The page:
Parsing with Derivatives
In 1964, Brzozowski defined the derivative of a regular language, which allows a nifty, different technique for implementing regular expression engines. In October, 2010, Matthew Might and David Darais posted “Yacc is dead” to ArXiv, extending the derivative technique to context-free languages. Subsequently, Matt Might’s postings on the subject appeared on various parts of the interwebs, and a while after that, I ran across them and decided to fool with the ideas. Finally, Matthew Might, David Darais, and Daniel Spiewak published the Functional Perl, “Parsing with Derivatives”. and Might gave a very good talk at Stanford.
This page ties together the posts I have made about parser derivatives.
I have written a series of posts on derivative-related techniques, for regular expressions and for parsers.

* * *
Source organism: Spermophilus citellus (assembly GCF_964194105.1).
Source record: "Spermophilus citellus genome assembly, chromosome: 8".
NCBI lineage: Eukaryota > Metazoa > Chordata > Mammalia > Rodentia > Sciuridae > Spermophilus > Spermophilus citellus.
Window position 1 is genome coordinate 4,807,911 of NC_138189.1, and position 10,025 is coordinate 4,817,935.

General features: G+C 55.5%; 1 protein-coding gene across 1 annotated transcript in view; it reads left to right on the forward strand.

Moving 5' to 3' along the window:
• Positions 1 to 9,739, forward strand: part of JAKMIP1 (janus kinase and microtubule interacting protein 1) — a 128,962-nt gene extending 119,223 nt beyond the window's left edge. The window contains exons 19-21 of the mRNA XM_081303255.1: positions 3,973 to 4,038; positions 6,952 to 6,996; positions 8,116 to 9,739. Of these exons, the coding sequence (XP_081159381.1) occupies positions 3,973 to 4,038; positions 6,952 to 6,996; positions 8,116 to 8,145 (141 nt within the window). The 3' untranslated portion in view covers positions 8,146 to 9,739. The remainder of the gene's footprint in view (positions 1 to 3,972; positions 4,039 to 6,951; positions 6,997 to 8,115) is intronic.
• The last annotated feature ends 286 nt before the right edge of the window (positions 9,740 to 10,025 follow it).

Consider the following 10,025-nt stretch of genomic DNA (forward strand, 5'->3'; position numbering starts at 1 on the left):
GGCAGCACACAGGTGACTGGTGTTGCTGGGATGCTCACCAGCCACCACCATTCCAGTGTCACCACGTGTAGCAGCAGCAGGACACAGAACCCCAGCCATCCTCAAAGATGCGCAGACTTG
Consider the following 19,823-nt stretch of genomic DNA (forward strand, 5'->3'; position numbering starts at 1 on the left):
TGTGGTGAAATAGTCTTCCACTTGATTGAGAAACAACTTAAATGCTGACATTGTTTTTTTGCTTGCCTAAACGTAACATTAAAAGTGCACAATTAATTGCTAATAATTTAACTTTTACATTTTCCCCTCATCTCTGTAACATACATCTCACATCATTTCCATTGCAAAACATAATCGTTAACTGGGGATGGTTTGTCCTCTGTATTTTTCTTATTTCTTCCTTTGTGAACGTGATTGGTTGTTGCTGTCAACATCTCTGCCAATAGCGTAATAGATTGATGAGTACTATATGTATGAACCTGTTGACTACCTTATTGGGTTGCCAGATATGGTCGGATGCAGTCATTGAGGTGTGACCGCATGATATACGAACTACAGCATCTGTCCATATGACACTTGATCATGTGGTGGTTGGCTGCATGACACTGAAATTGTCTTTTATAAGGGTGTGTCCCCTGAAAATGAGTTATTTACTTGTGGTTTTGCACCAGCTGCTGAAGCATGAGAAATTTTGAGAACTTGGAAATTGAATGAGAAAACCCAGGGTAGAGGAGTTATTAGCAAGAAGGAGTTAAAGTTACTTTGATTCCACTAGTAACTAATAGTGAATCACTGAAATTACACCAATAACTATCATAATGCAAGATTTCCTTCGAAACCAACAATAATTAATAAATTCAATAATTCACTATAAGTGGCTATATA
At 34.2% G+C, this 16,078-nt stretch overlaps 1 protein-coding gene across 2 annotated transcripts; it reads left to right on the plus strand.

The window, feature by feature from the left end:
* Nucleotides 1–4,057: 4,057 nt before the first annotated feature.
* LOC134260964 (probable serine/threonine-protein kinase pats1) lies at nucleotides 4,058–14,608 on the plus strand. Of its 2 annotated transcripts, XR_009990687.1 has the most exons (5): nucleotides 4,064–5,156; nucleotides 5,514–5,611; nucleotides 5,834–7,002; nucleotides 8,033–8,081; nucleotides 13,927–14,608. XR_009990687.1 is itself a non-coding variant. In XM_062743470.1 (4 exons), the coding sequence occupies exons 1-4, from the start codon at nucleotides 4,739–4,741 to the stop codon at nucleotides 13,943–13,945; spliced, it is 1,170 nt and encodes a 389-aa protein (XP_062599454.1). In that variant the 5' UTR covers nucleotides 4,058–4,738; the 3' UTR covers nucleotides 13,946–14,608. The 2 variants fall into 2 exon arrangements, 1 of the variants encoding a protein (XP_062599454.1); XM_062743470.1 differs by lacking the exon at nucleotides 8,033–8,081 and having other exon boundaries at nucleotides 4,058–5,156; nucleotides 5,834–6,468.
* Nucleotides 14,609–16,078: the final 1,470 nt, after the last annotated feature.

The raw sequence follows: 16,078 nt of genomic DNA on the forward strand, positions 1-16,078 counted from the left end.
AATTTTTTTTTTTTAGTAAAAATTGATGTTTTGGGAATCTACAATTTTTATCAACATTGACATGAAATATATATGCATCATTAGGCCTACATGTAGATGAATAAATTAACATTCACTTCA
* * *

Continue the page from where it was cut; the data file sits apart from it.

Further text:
- Practical regular expression derivatives presents Java code for a simple derivative-based regular expression engine. This engine is not fully fleshed-out, since it is eclipsed by general context-free grammars available to the parsing techniques of later posts, but it does clearly show the ideas.
- Matt Might on parsing with derivatives links to a video presentation Might gave that clearly explains the idea of parsing with derivatives.
- Parsing with derivatives: introduction shows the basic skeleton of a Java implementation, along with some background information.
- Parsing with derivatives: recursion extends the Java skeleton with enough power to parse context-free grammars, although it is very inefficient.
- Parsing with derivatives: compaction shows how to reduce the size of the graph structures built during parsing, using several techniques including what Might terms a compaction step between each derivation.
Source code for the work in progress can be found on GitHub.